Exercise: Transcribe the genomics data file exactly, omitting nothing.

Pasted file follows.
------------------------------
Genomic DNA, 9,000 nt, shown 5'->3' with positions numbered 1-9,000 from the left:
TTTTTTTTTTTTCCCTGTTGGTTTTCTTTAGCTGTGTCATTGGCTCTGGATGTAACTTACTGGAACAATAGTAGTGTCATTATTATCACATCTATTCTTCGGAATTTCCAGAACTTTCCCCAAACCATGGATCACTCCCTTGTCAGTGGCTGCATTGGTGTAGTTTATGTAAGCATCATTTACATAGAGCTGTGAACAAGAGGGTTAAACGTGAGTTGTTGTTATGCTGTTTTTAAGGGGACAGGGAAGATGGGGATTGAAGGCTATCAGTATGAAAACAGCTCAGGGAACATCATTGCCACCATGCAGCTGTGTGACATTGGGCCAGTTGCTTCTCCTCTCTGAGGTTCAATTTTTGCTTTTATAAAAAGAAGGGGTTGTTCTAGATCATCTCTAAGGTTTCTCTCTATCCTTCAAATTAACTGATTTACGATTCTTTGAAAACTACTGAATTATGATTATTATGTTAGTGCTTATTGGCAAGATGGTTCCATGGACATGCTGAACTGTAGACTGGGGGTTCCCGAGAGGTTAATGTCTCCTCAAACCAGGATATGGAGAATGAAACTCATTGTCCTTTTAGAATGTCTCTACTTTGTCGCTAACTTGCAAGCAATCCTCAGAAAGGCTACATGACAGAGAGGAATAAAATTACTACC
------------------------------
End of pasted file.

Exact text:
Genomic DNA, 9,000 nt, shown 5'->3' with positions numbered 1-9,000 from the left:
TTTTTTTTTTTTCCCTGTTGGTTTTCTTTAGCTGTGTCATTGGCTCTGGATGTAACTTACTGGAACAATAGTAGTGTCATTATTATCACATCTATTCTTCGGAATTTCCAGAACTTTCCCCAAACCATGGATCACTCCCTTGTCAGTGGCTGCATTGGTGTAGTTTATGTAAGCATCATTTACATAGAGCTGTGAACAAGAGGGTTAAACGTGAGTTGTTGTTATGCTGTTTTTAAGGGGACAGGGAAGATGGGGATTGAAGGCTATCAGTATGAAAACAGCTCAGGGAACATCATTGCCACCATGCAGCTGTGTGACATTGGGCCAGTTGCTTCTCCTCTCTGAGGTTCAATTTTTGCTTTTATAAAAAGAAGGGGTTGTTCTAGATCATCTCTAAGGTTTCTCTCTATCCTTCAAATTAACTGATTTACGATTCTTTGAAAACTACTGAATTATGATTATTATGTTAGTGCTTATTGGCAAGATGGTTCCATGGACATGCTGAACTGTAGACTGGGGGTTCCCGAGAGGTTAATGTCTCCTCAAACCAGGATATGGAGAATGAAACTCATTGTCCTTTTAGAATGTCTCTACTTTGTCGCTAACTTGCAAGCAATCCTCAGAAAGGCTACATGACAGAGAGGAATAAAATTACTACC